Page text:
MINOT, N.D. — Buried more than 60 feet below the North Dakota plains, two women sit in front of a panel of blinking lights, switches and classified code books.
For 24 hours straight, they will fill the time as they do most workdays — by studying for advanced degrees, drinking tea, reviewing protocol, and trading gossip and sleep shifts.
But if the call comes to deploy the most catastrophic weapons ever created, they’ll be ready.
“If I’m being ordered to key turn, that means that there’s somebody else that is more than willing to destroy everything that we live for here in the United States,” said Air Force Capt. Erika Weitgenant.
“So I’m going to do everything that I can and I’m going to do my part, what I’ve been ordered to do…I’m going to do whatever I can to make sure that our way of life survives here.”
Weitgenant and her colleague Capt. Marian Dinkha are Nuclear and Missile Operations Officers, but everybody in the Air Force calls them “missileers.” They are calm, serious and dedicated to their mission: deterring nuclear attack by America’s enemies by standing ready to launch the nation’s 450 nuclear-capable intercontinental ballistic missiles (ICBMs).
Every day, 24 hours a day, in blast-proof chambers hidden deep beneath pastures and farmland, some 90 missileers monitor ICBMs buried in separate sites miles away. The weapons are siloed near Air Force Bases in rural, sparsely populated parts of the West.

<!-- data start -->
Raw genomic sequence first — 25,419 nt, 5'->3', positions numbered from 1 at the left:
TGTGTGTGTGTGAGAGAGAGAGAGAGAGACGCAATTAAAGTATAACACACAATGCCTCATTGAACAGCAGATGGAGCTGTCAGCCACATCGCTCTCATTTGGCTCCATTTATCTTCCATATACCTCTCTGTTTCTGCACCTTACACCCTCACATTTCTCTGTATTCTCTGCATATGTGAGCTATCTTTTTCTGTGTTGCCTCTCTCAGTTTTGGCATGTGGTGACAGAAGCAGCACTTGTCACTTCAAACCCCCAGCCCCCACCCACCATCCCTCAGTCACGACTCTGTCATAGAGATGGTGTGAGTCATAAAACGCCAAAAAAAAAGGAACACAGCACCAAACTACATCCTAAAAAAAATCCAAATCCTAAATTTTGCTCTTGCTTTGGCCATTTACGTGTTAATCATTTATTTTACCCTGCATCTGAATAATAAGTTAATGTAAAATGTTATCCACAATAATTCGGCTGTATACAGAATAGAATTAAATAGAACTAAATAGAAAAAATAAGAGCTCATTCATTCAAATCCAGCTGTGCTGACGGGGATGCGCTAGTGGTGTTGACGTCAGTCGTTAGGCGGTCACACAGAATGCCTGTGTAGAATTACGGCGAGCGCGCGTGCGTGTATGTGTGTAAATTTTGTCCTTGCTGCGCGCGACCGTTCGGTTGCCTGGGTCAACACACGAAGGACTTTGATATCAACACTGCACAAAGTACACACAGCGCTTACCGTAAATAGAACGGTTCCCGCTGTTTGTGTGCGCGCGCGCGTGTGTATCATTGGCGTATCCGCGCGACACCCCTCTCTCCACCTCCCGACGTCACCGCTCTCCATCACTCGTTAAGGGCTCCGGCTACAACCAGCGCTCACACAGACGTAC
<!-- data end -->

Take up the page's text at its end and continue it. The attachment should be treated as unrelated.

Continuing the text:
ICBMs can deliver nuclear warheads to targets up to 8,000 miles away; Moscow, Pyongyang and Beijing are all within range. This August, amid tension with North Korea, the Air Force successfully test-launched an ICBM that flew about 4,200 miles, from California to the Marshall Islands in the Pacific. The missiles maintained by the U.S. military can travel 20 times the speed of sound and reach targets on other continents in less than an hour.
But the only sign that nuclear missiles are buried near Minot, where the Air Force has a base, are the occasional tall white beacons that shoot up from the plains.
Air Force missileers have stood watch over our nuclear weapons since the 1970s. While women remain a minority in the military, the Air Force population is 20 percent female, the highest of any branch. Four out of five missileers are men, but there are 247 women. As first reported by Marie Claire, there are enough women in this life-or-death job that there has been at least one all-female shift at one of the launch emplacements.
Missileers undergo months of intense training and are expected to know nuclear launch protocol by heart. Most live in remote towns in the vast, empty flatness of the northern Great Plains, where winters can be brutal.
Their shifts can be grueling. Missileers stay underground, behind 4.5-ton blast doors, for 24 hours at a time, with only each other to talk to. There’s no fresh air. The light is artificial, the food not great. The protocol they’ve memorized is complicated. At any moment, the call could come down.
Capt. Dinkha, fluent in several languages, dreamed of being a linguist or an intelligence officer for the Air Force. When she was assigned to a missileer unit, she cried.
“I didn’t put it anywhere on my dream sheet, I’ll be honest,” she said, adding that she had to reconcile herself to the reality of the job. “I did want to serve my country.”
Capt. Amber Moore is another missileer based in Minot. As she brushed her horse Dakota, her toddler gurgled in her husband’s arms. “It’s such an important mission,” she said. “My son and my husband are a part of that. It gives me a little bit of assurance that when I’m out there, I’m completing a mission that keeps them safe.”
Source: NBC News